John Gill

The person spoken of in Genesis 3:15 is called the seed of the woman - and not of the man - which can agree with no other than the Messiah, who was to be born of a virgin, which was afterwards more clearly revealed by Isaiah 7:14 ("Behold, the virgin shall conceive and bear a son, and shall call his name Immanuel"). This was fulfilled in Jesus, who was truly the seed of the woman and of her only, being made of a woman and not begotten by man. He was conceived in the womb of the virgin by the power of the Holy Spirit.

The work he was to do deserves consideration and proves the person spoken of to be the Messiah, which was to bruise the serpent’s head - that is, to destroy Satan and all his works, set aside all his craft and cunning, crush all his machinations and designs, and overturn his whole empire. Now, this is frequently spoken of in the Old Testament, as the Messiah’s work. In some places, a peculiar reference seems to point to this original prophecy, as in Psalm 110:6, which belongs to the Messiah and thus prophesied of him. "He shall wound the heads over many countries" may also be rendered as "he shall wound the head," that is, him that is the head, or ruler, over a large country, which is no other than Satan, the god and prince of this world. In Habakkuk 3:13 it is said, "You went out for the salvation of your people, for the salvation of your anointed. You crushed the head of the house of the wicked, laying him bare from thigh to neck."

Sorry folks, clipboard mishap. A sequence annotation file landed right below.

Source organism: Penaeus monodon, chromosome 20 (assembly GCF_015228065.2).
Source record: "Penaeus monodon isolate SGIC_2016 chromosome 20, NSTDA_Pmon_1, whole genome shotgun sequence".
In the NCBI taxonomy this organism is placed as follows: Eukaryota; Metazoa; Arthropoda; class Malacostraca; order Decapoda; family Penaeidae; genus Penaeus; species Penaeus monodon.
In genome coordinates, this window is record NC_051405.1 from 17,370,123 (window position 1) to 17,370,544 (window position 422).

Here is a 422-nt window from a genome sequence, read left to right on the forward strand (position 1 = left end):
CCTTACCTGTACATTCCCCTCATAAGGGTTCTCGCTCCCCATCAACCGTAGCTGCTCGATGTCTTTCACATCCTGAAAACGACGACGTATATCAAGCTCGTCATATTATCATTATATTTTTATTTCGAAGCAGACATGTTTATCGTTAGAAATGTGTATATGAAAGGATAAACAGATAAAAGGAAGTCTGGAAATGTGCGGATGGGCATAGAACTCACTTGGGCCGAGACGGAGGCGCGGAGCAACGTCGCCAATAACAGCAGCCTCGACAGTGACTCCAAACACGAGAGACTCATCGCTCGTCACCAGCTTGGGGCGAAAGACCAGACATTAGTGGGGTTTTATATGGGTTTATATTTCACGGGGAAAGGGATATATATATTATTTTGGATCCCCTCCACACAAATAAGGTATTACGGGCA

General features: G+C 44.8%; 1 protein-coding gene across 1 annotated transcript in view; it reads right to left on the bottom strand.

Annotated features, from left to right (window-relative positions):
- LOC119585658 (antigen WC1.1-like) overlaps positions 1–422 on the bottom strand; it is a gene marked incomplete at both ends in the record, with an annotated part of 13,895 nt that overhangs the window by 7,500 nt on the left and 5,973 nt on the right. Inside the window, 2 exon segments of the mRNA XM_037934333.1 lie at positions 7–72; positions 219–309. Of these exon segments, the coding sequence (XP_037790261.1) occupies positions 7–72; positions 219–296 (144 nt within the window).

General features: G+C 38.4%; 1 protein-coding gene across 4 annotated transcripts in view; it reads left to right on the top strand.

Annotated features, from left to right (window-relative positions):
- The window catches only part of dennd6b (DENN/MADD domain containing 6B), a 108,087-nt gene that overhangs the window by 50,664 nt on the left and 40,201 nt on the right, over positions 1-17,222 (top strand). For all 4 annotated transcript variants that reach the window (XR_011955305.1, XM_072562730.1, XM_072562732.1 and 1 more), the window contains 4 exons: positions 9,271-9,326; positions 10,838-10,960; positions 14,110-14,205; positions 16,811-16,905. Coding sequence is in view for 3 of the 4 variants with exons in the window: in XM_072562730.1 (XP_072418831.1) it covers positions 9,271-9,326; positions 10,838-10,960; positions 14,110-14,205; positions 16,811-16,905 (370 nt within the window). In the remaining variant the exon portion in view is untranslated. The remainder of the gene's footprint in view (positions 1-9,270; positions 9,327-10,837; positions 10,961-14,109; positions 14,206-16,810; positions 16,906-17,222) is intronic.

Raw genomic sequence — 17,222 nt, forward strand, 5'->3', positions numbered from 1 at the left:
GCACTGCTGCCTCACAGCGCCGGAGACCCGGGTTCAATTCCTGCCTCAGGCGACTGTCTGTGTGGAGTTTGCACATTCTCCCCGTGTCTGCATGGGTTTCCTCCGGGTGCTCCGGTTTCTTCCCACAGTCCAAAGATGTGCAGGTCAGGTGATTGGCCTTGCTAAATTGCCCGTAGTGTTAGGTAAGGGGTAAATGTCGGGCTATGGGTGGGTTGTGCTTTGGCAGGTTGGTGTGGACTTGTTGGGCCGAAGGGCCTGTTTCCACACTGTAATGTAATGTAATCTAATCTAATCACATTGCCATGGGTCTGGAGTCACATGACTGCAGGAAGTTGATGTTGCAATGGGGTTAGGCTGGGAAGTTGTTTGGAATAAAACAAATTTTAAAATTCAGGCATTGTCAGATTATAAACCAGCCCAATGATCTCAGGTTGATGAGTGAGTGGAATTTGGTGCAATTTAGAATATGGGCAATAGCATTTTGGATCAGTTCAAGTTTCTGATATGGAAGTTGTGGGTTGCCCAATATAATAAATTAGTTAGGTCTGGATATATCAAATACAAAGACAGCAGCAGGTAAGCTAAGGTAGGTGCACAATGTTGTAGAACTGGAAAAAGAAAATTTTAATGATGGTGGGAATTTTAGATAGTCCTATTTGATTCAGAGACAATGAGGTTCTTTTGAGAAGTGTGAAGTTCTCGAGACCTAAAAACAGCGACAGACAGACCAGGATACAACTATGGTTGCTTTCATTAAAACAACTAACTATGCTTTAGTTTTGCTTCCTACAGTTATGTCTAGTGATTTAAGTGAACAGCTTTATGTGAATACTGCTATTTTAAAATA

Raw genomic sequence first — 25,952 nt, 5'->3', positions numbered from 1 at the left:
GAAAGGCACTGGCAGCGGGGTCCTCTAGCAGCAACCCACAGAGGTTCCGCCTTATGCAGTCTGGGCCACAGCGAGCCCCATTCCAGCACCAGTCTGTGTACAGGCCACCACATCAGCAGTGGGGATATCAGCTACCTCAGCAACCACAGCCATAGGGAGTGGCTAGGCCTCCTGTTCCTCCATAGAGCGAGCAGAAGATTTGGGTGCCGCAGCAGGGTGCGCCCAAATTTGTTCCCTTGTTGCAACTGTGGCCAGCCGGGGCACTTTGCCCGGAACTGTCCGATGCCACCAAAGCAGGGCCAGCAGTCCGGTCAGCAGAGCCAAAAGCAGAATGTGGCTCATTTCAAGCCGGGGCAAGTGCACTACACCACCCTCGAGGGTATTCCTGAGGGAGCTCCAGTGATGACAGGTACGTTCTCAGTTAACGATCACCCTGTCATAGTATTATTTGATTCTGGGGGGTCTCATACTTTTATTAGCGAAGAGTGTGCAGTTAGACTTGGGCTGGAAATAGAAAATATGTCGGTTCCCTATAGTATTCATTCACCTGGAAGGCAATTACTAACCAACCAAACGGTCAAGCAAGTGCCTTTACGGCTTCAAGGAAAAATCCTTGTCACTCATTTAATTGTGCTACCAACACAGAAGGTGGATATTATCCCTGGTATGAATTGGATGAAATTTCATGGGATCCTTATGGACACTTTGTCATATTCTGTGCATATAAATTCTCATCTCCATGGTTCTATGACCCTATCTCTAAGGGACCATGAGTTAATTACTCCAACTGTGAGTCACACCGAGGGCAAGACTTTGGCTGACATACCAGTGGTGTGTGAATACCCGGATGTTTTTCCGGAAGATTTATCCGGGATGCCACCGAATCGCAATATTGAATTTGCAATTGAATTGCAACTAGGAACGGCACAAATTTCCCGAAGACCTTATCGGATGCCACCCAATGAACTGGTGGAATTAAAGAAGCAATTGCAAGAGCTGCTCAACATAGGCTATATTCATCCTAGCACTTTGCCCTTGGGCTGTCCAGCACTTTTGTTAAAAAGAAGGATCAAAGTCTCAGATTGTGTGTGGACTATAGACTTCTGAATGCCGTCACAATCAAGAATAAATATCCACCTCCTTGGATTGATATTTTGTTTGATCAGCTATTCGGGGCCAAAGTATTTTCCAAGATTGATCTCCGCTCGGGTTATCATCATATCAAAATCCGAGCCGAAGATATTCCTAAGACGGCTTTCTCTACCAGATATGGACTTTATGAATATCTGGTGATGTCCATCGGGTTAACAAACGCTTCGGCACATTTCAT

From this first prophecy, we learn that the Messiah was to be incarnate, born of a woman and not begotten by man. He was to suffer and die. Also, he was to destroy Satan and his works, which Jesus has done.

Adapted from The Prophecies Respecting the Messiah, Chapter II, by John Gill.